With the surprisingly superb play of Antonio Cromartie and the solid play of our other corners, the absence of Darrelle Revis has seemed to damage the Jets much less than originally anticipated. Indeed, the Revis situation has quietly faded into the background as we have shown the ability to adjust and still field a top pass defense. Consider this the calm before the storm. A quietly ticking time bomb is hidden in Metlife stadium, set to go off the day we host the Super Bowl in early 2014.
Revis becomes an unrestricted free agent after the 2013 season, provided he does not hold out at any time prior to that. As he will be coming back from a serious injury and knee surgery next year, the chances that he holds out seem remote. He will need to prove he is fully recovered in order to get the lifetime megacontract he covets. Any holdout will prevent him from proving himself. In addition, any holdout automatically extends his contract an additional 3 years on terms very favorable to the Jets. Given all that, we can probably safely assume the injury has taken the possibility of a holdout off the table. Advantage Jets, right?
Well, not so fast. Revis' 2010 contract included an $18 million bonus that did not kick in until 2011. Since the contract was nominally for seven years (voidable after 4 if no holdouts), and the bonus did not kick in until year 2, that bonus is prorated over the last 6 years of the contract for salary cap purposes. If Revis is cut or traded at any time prior to him becoming an unrestricted free agent, the remaining prorated bonus money automatically becomes dead cap money in its entirety. In other words, should we cut or trade Revis in 2013, our cap figure will be immediately raised by $9 million+. This is the main reason why those suggesting we trade Revis for a boatload of picks will probably be disappointed. We are already struggling under the cap in 2013. Given that Revis already will count $9 million under the cap for 2013, the effect of trading Revis would essentially to be to instantly transform him into an $18 million gaping hole in the 2013 cap number without any production from that cap space. In addition, if we simply allow Revis to become an undrafted free agent after the 2013 season, the remaining $9 million cap hit again rears it's ugly head, as we are left with absorbing the additional $9 million under the cap and no Revis, with only a paltry 3rd round pick as compensation. This is true EVEN IF WE EVENTUALLY COME TO TERMS WITH REVIS ON A NEW DEAL. Once he voids his final 3 years and becomes a free agent, we take the cap hit regardless of whether or not we resign him. Advantage, most definitely Revis.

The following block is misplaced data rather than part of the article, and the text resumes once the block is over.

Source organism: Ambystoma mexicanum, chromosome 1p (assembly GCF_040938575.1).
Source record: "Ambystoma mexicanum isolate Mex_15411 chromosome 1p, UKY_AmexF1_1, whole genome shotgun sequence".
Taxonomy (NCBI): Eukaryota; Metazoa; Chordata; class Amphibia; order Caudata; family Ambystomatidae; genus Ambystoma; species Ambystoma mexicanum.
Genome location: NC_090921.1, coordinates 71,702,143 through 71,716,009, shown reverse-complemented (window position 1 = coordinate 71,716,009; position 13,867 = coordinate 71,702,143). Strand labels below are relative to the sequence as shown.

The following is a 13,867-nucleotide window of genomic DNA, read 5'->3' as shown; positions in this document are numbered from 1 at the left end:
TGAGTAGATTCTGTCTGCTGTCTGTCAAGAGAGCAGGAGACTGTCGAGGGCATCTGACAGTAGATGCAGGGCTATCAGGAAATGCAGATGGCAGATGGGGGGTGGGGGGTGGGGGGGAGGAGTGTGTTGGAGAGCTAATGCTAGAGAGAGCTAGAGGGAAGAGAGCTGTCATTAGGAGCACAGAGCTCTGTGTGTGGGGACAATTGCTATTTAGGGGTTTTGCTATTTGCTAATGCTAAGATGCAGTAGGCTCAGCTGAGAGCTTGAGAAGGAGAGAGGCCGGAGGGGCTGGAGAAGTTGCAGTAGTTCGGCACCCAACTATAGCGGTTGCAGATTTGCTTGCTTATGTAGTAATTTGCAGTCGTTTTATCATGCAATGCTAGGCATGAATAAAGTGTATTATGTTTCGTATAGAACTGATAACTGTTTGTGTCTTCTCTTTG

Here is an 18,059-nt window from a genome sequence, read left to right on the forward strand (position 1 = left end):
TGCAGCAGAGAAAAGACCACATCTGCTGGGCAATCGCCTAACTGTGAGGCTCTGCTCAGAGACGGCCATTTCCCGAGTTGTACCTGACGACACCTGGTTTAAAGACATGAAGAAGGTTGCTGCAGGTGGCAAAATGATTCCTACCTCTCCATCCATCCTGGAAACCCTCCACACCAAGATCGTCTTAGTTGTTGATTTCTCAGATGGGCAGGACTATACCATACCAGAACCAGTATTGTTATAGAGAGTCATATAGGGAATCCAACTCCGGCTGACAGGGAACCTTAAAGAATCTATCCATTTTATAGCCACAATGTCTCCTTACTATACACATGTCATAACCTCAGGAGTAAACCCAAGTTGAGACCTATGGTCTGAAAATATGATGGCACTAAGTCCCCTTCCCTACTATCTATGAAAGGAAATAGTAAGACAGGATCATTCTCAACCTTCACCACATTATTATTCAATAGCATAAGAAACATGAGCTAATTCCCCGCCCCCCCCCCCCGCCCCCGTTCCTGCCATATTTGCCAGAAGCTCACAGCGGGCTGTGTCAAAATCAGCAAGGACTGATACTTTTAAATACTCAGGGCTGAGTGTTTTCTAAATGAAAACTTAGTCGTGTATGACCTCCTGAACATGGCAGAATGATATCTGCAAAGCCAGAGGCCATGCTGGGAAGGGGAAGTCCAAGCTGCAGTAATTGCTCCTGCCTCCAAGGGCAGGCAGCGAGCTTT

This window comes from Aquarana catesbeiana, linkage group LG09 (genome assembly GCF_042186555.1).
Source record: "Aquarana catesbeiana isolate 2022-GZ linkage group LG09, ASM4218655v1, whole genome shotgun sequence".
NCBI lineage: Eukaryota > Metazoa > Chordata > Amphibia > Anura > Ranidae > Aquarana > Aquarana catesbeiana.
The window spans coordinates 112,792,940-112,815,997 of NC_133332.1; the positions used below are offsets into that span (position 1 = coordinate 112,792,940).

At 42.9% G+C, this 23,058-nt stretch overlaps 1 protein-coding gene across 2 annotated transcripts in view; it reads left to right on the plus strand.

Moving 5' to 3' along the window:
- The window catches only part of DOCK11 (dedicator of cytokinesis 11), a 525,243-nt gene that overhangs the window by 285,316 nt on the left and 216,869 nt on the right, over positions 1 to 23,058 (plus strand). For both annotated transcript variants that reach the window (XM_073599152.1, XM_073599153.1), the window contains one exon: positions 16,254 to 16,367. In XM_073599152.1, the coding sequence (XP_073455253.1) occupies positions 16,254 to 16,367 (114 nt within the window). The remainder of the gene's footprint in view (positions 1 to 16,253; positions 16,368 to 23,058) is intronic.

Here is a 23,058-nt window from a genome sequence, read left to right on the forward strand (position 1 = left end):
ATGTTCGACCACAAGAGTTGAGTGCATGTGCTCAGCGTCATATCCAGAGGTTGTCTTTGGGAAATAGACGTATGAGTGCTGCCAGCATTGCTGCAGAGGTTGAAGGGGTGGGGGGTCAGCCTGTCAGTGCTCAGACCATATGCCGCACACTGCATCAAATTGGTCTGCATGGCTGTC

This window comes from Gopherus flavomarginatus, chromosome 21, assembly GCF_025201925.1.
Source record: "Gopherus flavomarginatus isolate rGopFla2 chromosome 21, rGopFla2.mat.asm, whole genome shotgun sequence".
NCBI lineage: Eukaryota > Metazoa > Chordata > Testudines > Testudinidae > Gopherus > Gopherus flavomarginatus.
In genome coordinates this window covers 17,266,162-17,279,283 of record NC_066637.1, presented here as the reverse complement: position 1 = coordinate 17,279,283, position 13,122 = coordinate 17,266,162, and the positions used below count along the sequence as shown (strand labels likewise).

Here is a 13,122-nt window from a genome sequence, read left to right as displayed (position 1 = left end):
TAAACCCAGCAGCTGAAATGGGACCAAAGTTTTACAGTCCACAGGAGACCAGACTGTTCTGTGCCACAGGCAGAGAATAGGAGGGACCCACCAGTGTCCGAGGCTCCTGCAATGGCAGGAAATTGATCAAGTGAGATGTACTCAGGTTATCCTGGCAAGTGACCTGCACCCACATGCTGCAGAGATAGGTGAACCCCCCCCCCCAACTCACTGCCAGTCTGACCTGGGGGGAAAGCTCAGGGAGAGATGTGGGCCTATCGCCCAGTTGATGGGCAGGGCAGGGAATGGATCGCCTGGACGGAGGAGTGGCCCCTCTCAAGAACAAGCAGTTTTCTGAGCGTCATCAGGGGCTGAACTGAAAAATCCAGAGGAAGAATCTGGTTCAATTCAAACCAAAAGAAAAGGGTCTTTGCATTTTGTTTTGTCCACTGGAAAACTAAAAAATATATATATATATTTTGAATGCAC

So, where does that leave us? I think it leaves us with an interesting cat and mouse negotiation heading into 2013. Revis knows he cannot afford to hold out without destroying his market value. We know we cannot afford to trade him, AND, unless he is simply no longer an elite player, we cannot afford to let him walk. Nothing is likely to get done before we see Revis in real NFL action during the 2013 season. But from that point on, the clock is ticking, and, assuming he is anything close to the old Revis, every passing day the leverage shifts more toward the Revis side. The day this all explodes in our face? The 2014 Super Bowl, fittingly enough, in our home stadium. If Revis is not signed by then, he will become an unrestricted fee agent, and the Jets will immediately absorb a $9 million cap hit. Tick tock.